Globe article about METCO– B.E.A.T.

March 13, 2021 Boston Globe

In March, I got an email from the director of communications at METCO that said:

A bit more than a year ago, you played a crucial part in METCO’s pilot youth leadership program, B.E.A.T. You helped to shape the curriculum, you hosted a few high schoolers as they spelunked into your institutions’ treasures, and you met the students to share your stories and wisdom (in person or via Zoom).

The project that resulted has just been celebrated in the Sunday Boston Globe, and I wanted to make sure you saw it. You were a crucial part of their journey, which is now reaching a wider audience.

METCO (the Metropolitan Council for Educational Opportunity), is a uniquely Boston institution. It started as a desegregation program in the 1960s whose aim was to invite predominantly white suburban schools to host Boston’s children of color– voluntarily. 55 years later, METCO’s programs still vibrant, largely because the 1974 decision only desegregated Boston _proper_, not the region, a fact often lamented by Boston’s education activists.

We love supporting youth programs including METCO and their aim to empower teens by promoting a better understanding of our City’s past.

Black Lives Matter

News at Northeatern ArticleNews at Northeastern profiled our work in the University Archives and Special Collections.  The following is the text of the article, but you can always read it directly here: https://news.northeastern.edu/2020/08/06/you-see-how-activism-is-done/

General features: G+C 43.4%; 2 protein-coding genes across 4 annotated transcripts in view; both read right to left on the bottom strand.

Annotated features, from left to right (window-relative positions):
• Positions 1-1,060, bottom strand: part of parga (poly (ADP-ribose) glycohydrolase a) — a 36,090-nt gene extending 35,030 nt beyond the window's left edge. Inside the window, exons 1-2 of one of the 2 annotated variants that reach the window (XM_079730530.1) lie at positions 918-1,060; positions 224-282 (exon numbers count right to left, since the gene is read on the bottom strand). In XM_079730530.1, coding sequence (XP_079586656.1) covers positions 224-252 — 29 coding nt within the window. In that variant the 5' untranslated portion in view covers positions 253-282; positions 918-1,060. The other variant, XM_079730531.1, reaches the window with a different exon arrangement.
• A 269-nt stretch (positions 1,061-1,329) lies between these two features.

How did the Black Lives Matter movement get to where it is today?

The Northeastern archives renew stories that have been forgotten to history—including many that resonate today.

In 1970, Frank Lynch, a 24-year-old singer, was a patient at Boston City Hospital when he and another man in his room, Edward Crowley, were shot and killed by a white police officer. In spite of protests in Boston and an investigation by the National Association for the Advancement of Colored People, the officer did not face charges.

The Lower Roxbury Black History Project blends compelling narratives with everyday efforts that were made by many people to bring justice to American society on the local level.

“You see how activism is done—the meetings of nonprofit community groups, the pamphlets, the internal conversations, the letters that they wrote to other civic institutions in the city,” Cohen says. “This kind of history shows that community efforts, and individual people brought together in a collaborative spirit, have made changes to American society.”